The induced background of gravitational waves from scalar-scalar coupling was presented in Ref. (23) during the radiation era, and its present-day spectrum calculated in Ref. (24), with shear lensing effects studied in Ref. (25), all following the pioneering analysis of Ref. (26). Surprisingly it was found that the induced gravitational wave background is significantly larger than any primordial background (even for a tensor-scalar ratio ) on intermediate scales of 100 Mpc, which is around the equality scale, though of course it is much smaller on small scales. Similarly, the induced vector mode background was presented in Refs. (27); (28), and again a spectrum was found that peaks on 100 Mpc scales. Remarkably, however, it was found that the amplitude of the background of vector modes for the metric potential behaves on small scales with the same scaling as the gravitational potential, with nearly 1% of its amplitude. While both of these induced degrees of freedom have little effect on the dynamics of structure formation (they cannot directly source the density fluctuation as it is a scalar degree of freedom) they can influence the gravitational lensing produced by large-scale structure. Is it significant, and could it be a new way to detect relativistic aspects of structure formation?
The effects of these contributions on weak lensing convergence predictions are computed in order to understand if they can either be detected or, in the worst case, bias the analysis of future weak lensing experiments, such as Euclid or SKA; i.e., if the interpretation of the observation by assuming that the observed convergence corresponds to the convergence sourced by scalar modes only is an accurate enough assumption or whether some of these effects have to be included in the analysis. This article addresses this question and computes the effect of these two non-linear effects on weak lensing observations by considering second order vector and tensor background. We restrict our analysis to the hypothesis that the Born approximation still holds. In principle, one needs also to take into account second order effects on the geodesic deviation equation (29); (30); (31); (32); (33), as fully described in Refs. (34); (35). This effect is however small.
In Section II we describe the vector and gravity waves background induced by the non-linear dynamics and then, in Section III, the computation of the weak lensing power spectra, splitting the effects of the scalar, vector, tensor, Doppler, ISW and SW contributions in order to compare their magnitude. Since the contribution of the tensor modes remains negligible and both ISW and SW being relatively small, we focus in Section IV on the vector and Doppler contribution, estimating their magnitude in surveys such as Euclid and SKA. Technical details are gathered in Appendices A-F.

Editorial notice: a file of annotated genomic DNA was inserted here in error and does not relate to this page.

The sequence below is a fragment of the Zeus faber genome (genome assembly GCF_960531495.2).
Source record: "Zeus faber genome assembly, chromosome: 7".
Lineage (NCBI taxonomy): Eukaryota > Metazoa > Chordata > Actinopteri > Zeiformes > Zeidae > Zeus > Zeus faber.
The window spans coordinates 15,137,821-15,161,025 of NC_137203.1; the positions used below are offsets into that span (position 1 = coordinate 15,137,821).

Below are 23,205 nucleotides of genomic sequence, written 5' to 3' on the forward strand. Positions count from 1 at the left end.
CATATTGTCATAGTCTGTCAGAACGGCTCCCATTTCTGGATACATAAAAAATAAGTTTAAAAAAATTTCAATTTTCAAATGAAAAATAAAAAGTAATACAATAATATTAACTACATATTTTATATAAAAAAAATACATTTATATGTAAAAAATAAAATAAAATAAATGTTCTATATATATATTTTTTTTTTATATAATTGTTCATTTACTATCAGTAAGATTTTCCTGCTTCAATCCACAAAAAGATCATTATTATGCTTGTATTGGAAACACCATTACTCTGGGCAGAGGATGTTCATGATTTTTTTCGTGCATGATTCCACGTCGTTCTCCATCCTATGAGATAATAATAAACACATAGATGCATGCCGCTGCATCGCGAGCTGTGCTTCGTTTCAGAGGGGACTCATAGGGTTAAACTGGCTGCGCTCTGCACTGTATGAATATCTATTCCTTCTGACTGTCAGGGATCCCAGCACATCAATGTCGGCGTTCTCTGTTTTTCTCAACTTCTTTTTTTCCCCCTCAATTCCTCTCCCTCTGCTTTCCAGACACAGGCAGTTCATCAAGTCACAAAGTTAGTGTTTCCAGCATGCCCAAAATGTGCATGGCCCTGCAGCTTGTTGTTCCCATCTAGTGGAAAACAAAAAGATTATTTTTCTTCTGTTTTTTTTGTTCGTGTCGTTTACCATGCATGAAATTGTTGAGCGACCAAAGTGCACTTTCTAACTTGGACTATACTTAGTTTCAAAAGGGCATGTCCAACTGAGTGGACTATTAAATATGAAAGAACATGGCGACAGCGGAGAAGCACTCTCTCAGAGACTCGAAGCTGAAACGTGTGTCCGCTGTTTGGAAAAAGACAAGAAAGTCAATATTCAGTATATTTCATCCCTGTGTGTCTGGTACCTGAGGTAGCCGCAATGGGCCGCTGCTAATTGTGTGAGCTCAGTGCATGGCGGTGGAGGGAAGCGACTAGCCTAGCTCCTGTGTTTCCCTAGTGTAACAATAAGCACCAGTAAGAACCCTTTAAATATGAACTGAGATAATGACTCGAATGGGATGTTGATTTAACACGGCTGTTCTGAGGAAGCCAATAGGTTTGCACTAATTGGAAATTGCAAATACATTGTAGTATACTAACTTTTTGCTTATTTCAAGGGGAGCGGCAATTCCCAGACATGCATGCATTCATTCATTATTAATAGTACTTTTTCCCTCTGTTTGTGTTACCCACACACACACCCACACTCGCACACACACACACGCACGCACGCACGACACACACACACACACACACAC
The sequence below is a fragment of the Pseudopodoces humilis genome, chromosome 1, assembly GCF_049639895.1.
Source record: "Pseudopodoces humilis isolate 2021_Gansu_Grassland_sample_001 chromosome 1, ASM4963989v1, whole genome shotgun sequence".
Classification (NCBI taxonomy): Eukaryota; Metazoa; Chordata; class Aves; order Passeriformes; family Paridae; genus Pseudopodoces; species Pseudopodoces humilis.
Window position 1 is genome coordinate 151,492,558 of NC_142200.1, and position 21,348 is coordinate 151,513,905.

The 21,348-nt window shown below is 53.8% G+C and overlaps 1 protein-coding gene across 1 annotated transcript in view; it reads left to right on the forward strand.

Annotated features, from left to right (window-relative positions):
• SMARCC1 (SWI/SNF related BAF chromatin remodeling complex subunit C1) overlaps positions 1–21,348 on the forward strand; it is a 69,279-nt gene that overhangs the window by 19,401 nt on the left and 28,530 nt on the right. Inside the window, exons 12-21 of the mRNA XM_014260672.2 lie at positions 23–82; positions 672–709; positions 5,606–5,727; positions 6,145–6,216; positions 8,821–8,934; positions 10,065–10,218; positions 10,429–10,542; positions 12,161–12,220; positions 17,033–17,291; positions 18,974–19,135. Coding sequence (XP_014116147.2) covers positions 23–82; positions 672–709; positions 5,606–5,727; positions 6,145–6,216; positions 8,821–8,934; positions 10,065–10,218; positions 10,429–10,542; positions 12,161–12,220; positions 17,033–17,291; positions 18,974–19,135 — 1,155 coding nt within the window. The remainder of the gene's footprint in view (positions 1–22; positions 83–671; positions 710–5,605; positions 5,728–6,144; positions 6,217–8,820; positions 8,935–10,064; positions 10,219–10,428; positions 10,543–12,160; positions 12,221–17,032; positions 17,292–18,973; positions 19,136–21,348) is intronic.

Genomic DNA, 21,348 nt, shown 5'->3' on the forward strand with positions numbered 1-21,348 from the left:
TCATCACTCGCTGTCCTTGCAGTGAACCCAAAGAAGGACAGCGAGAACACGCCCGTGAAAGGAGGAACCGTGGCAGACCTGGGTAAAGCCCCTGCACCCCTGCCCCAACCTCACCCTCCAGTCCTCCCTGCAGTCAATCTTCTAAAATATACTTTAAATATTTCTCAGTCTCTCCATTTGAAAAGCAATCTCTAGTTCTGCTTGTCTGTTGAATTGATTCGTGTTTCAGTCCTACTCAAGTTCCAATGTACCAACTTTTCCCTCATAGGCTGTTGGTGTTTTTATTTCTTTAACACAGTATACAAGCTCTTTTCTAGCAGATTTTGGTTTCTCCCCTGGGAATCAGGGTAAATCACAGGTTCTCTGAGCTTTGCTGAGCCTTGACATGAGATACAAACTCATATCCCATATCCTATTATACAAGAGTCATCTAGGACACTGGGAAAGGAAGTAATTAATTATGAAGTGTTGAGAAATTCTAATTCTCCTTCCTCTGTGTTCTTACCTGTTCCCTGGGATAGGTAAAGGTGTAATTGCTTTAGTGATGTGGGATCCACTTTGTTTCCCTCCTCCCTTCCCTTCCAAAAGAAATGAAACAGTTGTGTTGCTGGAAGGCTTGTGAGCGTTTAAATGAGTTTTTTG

Ii Induced vector and gravitational wave backgrounds
Let us start by briefly reviewing the vector and gravitational wave backgrounds induced by structure formation. In the standard cosmological framework, the initial conditions set by inflation imposes that at the linear order only scalar perturbations, described in § II.1, are significantly sourced. At second order, one cannot neglect the contributions from vector and tensor modes, that are respectively described in § II.2 and II.3.
We shall work in the Poisson (or Newtonian) gauge in which the metric can be expanded as
where is the scale factor, the conformal time and is the spatial metric of the background. Latin indices run from 1 to 3. The scalar, vector and tensor perturbations are respectively described by and , and where is transverse () and is transverse and traceless ( and ) where is the covariant derivative associated with .
ii.1 First order scalar perturbations
At late times, we can neglect the anisotropic stress of matter (mostly described by a pressure-free fluid on cosmological scales) and the spatial curvature (so that we assume that the spatial sections are Euclidean).
It follows that the Einstein equations imply (from the traceless part of the Einstein equations) (see e.g., Ref. (36) for a derivation of the following equations). The peculiar velocity sourced by first order scalars is given in terms of the potential, from the component of the Einstein equations, as
where the conformal Hubble rate is defined as , a prime denoting a derivative with respect to . It is related to the Hubble rate by . In a CDM model in which the late time dynamics is dominated by a pure cosmological constant and dark matter, it is given by
where and are the matter and cosmological constant density parameters evaluated today.
The matter density contrast can be obtained from the relativistic Poisson equation, that derives from the Einstein equations. It involves the scalar component of the peculiar velocity ()
where is the 3 dimensional Laplacian. The evolution of the gravitational potential is then obtained from the spatial trace of the Einstein equations, combined with Eq. (4), to give